Second International Conference on Global Food Security
I love food, and without assumption I think it is safe to say that all of us here at the CIA, love food. We love cooking it, we love eating it, and we probably hate how much we love to waste away hours on Instagram just looking at it...I love to eat a lot. I feel hungry every few hours. But am I really hungry? Am I…starving?
Yes, this is an article about hunger. And, yes, you could just stop reading now because that would be the easy thing to do. You could also throw away that day-old bread or milk just-past-the-expiration-date, because those are the easy things to do. But what I am here to learn more about is not only how that extra food at night's end can be re-utilized, but how food professionals can feed more people in the first place.
World hunger is a very complex issue and the number one argument that I am met with here at school is: “Why is it my problem?” A lot of students came here to learn how to cook great food, but what happens in the food runs out? What happens when there are not only no more heirloom tomatoes or Bluefin Tuna, but no more corn or soy or rice? The greatest of chefs will profess that they are only as good as their ingredients. But could the day come when there are no more quality ingredients to be had because instead of sustainability we chose profit? Think about it: menu selection influence the global market, and how the world spends its money is the driving force for change.
One of the events that eventually led to my decision to come here to the CIA happened way back in 2006. I was in Namibia, a country in southwestern Africa. Every day I would go to the school to teach English to mostly orphan students, between the ages of eight and eighteen. All in the same class, all learning the same level of English (2nd-3rd grade equivalency). They could have been out working, most had night jobs, even the eight-year-olds. But instead they were spending precious time learning something that would help them achieve higher results in the future. The light-bulb moment for me, however, came at lunch time. I watched as women took a 5-pound bag of powder and dropped it into a five-gallon pot of water and made a soupy, pasty, off-yellow muck. While apparently very high in nutritious value, it tasted of kerosene and mud. This was the one meal that most of these children were going to eat that day, every day. They came to school so they could be fed.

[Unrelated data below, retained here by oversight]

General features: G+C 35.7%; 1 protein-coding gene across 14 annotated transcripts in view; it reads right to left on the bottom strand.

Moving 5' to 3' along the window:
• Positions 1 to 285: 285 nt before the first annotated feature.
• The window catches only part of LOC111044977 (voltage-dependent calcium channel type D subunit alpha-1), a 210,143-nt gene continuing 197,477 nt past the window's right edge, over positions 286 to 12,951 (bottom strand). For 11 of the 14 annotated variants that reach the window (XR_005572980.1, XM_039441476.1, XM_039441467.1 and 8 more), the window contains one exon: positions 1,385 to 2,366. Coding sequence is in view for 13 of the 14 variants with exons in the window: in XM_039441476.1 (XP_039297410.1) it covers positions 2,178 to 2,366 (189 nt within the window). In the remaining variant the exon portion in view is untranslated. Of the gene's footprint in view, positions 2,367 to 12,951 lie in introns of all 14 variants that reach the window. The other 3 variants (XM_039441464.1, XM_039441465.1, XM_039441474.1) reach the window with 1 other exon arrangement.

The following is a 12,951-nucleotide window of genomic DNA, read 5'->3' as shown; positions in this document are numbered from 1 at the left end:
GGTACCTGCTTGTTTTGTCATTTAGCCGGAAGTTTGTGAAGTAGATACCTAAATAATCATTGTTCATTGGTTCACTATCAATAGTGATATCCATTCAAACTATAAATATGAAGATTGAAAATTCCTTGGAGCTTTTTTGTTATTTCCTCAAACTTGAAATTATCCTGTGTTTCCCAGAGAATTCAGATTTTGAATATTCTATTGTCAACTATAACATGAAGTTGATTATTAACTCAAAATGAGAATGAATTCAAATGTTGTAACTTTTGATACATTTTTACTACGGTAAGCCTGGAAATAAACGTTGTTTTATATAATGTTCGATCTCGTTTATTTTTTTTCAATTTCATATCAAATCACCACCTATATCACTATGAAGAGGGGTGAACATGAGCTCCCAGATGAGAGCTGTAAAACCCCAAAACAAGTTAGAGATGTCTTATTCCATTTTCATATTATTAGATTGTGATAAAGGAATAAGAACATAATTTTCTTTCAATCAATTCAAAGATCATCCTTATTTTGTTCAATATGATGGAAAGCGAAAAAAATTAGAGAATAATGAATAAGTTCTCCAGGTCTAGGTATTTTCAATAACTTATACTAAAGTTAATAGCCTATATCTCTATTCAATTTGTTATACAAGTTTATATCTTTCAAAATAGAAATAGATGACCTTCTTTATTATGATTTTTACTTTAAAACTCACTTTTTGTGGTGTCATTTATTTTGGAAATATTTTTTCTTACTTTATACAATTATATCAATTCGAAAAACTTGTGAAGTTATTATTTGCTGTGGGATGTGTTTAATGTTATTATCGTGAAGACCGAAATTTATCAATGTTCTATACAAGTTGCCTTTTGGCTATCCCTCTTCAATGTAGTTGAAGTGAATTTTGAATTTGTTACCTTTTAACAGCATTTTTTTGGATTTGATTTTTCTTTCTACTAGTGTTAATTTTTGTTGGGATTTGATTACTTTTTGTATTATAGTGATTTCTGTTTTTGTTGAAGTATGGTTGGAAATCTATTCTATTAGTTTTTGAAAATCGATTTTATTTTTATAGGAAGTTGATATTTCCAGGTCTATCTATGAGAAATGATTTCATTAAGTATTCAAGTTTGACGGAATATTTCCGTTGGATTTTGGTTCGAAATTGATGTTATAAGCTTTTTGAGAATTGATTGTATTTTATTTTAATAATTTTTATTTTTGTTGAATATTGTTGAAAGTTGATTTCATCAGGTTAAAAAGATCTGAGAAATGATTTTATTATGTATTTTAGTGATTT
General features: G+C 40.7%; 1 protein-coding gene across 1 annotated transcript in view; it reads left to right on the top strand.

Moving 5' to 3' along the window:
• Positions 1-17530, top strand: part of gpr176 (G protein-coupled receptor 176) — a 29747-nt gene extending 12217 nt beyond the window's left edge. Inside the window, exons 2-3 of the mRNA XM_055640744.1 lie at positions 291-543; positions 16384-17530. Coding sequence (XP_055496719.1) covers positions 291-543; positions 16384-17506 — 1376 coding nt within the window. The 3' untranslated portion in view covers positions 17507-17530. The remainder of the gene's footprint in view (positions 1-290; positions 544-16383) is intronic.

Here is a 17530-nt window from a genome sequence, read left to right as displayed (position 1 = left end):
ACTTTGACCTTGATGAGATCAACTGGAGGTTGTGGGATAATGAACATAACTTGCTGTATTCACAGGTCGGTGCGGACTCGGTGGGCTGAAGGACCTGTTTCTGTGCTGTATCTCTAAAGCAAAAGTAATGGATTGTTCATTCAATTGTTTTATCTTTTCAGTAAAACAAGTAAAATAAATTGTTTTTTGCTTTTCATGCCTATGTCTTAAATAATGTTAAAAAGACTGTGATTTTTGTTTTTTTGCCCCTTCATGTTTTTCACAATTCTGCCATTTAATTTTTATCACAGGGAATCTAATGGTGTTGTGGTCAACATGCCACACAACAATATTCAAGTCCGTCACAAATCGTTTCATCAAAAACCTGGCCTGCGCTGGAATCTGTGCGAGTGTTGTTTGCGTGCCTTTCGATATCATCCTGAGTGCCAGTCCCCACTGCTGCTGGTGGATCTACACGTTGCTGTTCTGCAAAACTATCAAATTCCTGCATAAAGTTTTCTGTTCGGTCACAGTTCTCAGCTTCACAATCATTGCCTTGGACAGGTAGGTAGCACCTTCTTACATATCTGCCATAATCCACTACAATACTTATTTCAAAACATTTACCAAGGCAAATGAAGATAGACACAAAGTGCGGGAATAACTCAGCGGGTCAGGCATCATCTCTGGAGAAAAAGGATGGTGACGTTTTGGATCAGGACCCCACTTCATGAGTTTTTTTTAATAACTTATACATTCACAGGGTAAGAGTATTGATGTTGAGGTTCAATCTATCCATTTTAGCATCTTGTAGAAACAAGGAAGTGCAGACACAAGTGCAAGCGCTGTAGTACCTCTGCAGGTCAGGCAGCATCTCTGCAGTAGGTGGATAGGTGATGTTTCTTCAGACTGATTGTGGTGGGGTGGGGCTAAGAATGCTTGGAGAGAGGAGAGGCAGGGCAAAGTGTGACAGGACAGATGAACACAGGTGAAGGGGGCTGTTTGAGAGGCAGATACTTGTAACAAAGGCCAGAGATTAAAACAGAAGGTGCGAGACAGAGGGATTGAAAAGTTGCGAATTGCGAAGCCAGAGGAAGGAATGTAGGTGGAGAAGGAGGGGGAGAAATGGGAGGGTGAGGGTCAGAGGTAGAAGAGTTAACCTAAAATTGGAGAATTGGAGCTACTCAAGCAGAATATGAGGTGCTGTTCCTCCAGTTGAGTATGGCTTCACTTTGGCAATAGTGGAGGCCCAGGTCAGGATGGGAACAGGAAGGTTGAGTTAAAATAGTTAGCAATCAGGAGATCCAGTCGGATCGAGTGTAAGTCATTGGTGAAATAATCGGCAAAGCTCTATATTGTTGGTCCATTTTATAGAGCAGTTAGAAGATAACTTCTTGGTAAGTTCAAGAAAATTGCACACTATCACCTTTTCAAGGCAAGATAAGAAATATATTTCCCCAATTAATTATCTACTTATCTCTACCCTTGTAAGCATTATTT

This is the point in the article that I bombard you with stats about lack of crop diversity and hunger in undeveloped countries versus developed ones. But not only are those numbers scary, they are just numbers with no connection. There are only two numbers that I think really matter: 7,300,000,000 and 9,000,000,000. The first is how many mouths there are to feed in the world right now. And the second is how many there will be in 2050. This is the number one issue that food experts are concerned about. The planet’s resources are already wearing thin, what will a food shortage look like with nine billion people on Earth? This isn’t a local issue, it isn’t an American issue, and it isn’t a government issue or anybody else’s problem. This will be a global event. Every person in the world will have something to say if the food runs out. And they won’t be saying it quietly either.
So in the spirit of making change possible, come October 11-14, 2015, I will be attending the Second International Conference on Global Food Security at Cornell University in Ithaca, New York. As a delegate representing the CIA, I will aim to present the challenges that the culinary field will aspire to face and overcome in the future. This four-day conference will host some of the world’s leading experts on food security as well as industry professionals who agree that changes to the current system are a necessity.
My intent in attending this conference is to learn from, as well as collaborate with, the people that have made it their life mission to save lives. I will go to seminars and speeches and listen to many ideas about how we as food industry professionals can change the world. This is the reason I came here to the CIA; to make a difference, to do something that will impact as many people around the world as possible. Remain optimistic folks, we can make a difference, and we can create change. We just have to be willing to accept those chances in ourselves.